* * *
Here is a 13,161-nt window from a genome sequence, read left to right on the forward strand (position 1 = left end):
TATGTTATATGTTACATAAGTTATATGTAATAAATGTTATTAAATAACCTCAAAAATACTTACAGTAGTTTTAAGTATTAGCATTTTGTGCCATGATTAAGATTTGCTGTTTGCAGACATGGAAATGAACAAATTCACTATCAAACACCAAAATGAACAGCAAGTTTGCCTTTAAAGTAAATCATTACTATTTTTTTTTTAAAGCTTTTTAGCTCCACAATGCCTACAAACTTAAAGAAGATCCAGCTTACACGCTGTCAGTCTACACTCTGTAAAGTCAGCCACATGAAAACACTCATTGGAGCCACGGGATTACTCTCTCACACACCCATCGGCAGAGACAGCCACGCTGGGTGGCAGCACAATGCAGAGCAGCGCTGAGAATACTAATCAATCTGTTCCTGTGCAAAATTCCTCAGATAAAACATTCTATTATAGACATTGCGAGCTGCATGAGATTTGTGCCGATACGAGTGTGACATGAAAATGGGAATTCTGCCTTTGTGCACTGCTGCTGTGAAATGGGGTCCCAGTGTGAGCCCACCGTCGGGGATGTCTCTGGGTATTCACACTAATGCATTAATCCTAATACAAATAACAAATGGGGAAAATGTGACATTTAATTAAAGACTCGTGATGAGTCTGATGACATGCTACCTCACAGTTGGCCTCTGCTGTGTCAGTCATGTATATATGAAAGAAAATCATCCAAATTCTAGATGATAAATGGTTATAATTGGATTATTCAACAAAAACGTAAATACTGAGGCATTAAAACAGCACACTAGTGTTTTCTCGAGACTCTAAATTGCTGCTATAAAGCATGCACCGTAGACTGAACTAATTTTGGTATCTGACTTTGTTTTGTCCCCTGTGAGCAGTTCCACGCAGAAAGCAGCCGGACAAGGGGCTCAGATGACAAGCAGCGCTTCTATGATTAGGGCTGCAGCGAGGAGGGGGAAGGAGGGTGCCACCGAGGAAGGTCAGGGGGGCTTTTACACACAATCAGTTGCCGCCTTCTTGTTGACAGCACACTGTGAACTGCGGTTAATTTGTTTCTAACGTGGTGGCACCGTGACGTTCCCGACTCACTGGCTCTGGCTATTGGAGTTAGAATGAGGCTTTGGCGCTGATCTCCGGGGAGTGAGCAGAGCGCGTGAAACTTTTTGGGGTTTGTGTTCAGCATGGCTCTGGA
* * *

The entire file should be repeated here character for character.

Here is a 13,161-nt window from a genome sequence, read left to right on the forward strand (position 1 = left end):
TATGTTATATGTTACATAAGTTATATGTAATAAATGTTATTAAATAACCTCAAAAATACTTACAGTAGTTTTAAGTATTAGCATTTTGTGCCATGATTAAGATTTGCTGTTTGCAGACATGGAAATGAACAAATTCACTATCAAACACCAAAATGAACAGCAAGTTTGCCTTTAAAGTAAATCATTACTATTTTTTTTTTAAAGCTTTTTAGCTCCACAATGCCTACAAACTTAAAGAAGATCCAGCTTACACGCTGTCAGTCTACACTCTGTAAAGTCAGCCACATGAAAACACTCATTGGAGCCACGGGATTACTCTCTCACACACCCATCGGCAGAGACAGCCACGCTGGGTGGCAGCACAATGCAGAGCAGCGCTGAGAATACTAATCAATCTGTTCCTGTGCAAAATTCCTCAGATAAAACATTCTATTATAGACATTGCGAGCTGCATGAGATTTGTGCCGATACGAGTGTGACATGAAAATGGGAATTCTGCCTTTGTGCACTGCTGCTGTGAAATGGGGTCCCAGTGTGAGCCCACCGTCGGGGATGTCTCTGGGTATTCACACTAATGCATTAATCCTAATACAAATAACAAATGGGGAAAATGTGACATTTAATTAAAGACTCGTGATGAGTCTGATGACATGCTACCTCACAGTTGGCCTCTGCTGTGTCAGTCATGTATATATGAAAGAAAATCATCCAAATTCTAGATGATAAATGGTTATAATTGGATTATTCAACAAAAACGTAAATACTGAGGCATTAAAACAGCACACTAGTGTTTTCTCGAGACTCTAAATTGCTGCTATAAAGCATGCACCGTAGACTGAACTAATTTTGGTATCTGACTTTGTTTTGTCCCCTGTGAGCAGTTCCACGCAGAAAGCAGCCGGACAAGGGGCTCAGATGACAAGCAGCGCTTCTATGATTAGGGCTGCAGCGAGGAGGGGGAAGGAGGGTGCCACCGAGGAAGGTCAGGGGGGCTTTTACACACAATCAGTTGCCGCCTTCTTGTTGACAGCACACTGTGAACTGCGGTTAATTTGTTTCTAACGTGGTGGCACCGTGACGTTCCCGACTCACTGGCTCTGGCTATTGGAGTTAGAATGAGGCTTTGGCGCTGATCTCCGGGGAGTGAGCAGAGCGCGTGAAACTTTTTGGGGTTTGTGTTCAGCATGGCTCTGGA